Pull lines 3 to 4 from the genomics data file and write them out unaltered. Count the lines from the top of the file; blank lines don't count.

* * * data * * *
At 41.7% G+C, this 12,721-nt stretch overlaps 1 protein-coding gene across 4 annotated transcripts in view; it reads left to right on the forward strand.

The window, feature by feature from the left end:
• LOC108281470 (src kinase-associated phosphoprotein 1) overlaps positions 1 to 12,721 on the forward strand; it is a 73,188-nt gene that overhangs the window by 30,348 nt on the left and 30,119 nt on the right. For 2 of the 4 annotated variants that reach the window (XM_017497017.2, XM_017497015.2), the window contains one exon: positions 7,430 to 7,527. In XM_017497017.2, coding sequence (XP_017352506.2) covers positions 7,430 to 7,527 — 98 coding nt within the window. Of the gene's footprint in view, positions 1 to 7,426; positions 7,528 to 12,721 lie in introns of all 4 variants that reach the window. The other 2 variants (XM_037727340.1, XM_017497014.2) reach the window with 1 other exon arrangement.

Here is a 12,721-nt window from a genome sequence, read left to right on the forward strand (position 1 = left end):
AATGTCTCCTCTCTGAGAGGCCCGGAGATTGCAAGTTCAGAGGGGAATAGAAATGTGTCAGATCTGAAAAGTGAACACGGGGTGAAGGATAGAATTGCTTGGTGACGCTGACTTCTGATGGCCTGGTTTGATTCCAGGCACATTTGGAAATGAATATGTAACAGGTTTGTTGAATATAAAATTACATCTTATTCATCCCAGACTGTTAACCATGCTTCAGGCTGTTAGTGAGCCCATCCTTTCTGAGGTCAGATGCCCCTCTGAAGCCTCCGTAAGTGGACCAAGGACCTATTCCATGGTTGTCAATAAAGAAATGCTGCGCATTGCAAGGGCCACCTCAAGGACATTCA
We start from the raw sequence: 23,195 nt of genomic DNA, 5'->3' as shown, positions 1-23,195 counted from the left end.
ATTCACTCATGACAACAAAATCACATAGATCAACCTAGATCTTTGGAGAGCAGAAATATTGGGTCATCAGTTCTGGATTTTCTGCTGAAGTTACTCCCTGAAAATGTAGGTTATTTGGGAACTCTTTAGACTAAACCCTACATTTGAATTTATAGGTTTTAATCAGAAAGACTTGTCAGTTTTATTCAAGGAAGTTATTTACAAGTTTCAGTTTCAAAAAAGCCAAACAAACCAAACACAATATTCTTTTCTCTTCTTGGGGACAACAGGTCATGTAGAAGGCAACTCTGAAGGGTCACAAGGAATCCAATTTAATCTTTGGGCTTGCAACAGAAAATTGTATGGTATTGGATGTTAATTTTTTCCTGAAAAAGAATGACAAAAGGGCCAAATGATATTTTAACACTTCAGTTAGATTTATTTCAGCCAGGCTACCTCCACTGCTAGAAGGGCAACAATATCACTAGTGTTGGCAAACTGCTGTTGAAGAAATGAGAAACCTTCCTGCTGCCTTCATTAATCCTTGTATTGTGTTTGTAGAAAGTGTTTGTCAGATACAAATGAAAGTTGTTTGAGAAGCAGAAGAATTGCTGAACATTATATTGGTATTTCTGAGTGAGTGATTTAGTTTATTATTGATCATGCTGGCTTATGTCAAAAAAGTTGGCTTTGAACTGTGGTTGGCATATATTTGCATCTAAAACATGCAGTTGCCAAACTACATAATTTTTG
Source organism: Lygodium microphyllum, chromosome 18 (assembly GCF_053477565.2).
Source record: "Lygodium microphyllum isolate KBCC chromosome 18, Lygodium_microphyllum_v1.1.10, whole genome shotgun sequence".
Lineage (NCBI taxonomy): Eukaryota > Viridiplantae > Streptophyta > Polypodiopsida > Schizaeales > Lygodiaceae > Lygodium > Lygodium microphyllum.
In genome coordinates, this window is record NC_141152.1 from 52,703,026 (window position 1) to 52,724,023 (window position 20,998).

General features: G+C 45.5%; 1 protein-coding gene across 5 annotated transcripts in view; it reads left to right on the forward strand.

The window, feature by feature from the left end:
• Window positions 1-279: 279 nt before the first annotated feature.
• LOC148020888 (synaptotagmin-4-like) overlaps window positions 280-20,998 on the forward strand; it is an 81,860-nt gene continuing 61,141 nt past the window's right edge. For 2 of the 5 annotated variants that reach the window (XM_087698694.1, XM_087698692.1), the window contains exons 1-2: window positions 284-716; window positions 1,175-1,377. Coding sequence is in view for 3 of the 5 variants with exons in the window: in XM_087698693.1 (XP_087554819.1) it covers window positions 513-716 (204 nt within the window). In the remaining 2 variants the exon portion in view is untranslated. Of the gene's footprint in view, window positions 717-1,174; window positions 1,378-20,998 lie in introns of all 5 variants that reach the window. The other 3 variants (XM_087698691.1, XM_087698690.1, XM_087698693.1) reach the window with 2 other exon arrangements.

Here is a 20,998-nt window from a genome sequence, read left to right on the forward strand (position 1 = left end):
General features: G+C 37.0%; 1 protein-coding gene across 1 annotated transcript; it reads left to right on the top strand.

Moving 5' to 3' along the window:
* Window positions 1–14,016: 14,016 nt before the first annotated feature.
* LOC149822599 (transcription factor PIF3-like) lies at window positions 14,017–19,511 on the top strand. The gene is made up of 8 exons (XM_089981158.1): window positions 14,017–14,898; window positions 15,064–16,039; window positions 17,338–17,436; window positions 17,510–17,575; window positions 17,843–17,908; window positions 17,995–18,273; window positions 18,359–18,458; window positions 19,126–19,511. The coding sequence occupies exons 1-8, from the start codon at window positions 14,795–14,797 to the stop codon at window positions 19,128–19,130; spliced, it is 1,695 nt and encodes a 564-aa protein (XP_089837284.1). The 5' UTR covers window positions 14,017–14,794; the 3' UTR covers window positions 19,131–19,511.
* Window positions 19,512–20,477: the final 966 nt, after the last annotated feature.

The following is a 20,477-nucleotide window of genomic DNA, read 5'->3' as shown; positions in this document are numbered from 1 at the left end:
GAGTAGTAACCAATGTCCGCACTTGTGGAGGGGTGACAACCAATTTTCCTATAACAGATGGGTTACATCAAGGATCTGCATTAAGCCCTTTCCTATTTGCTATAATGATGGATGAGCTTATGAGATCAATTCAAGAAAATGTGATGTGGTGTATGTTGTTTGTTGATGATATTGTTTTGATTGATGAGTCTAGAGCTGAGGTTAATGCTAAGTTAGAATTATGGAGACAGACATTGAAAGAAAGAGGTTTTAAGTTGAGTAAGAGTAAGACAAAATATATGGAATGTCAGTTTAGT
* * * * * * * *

• LOC108281470 (src kinase-associated phosphoprotein 1) overlaps positions 1 to 12,721 on the forward strand; it is a 73,188-nt gene that overhangs the window by 30,348 nt on the left and 30,119 nt on the right. For 2 of the 4 annotated variants that reach the window (XM_017497017.2, XM_017497015.2), the window contains one exon: positions 7,430 to 7,527. In XM_017497017.2, coding sequence (XP_017352506.2) covers positions 7,430 to 7,527 — 98 coding nt within the window. Of the gene's footprint in view, positions 1 to 7,426; positions 7,528 to 12,721 lie in introns of all 4 variants that reach the window. The other 2 variants (XM_037727340.1, XM_017497014.2) reach the window with 1 other exon arrangement.

Here is a 12,721-nt window from a genome sequence, read left to right on the forward strand (position 1 = left end):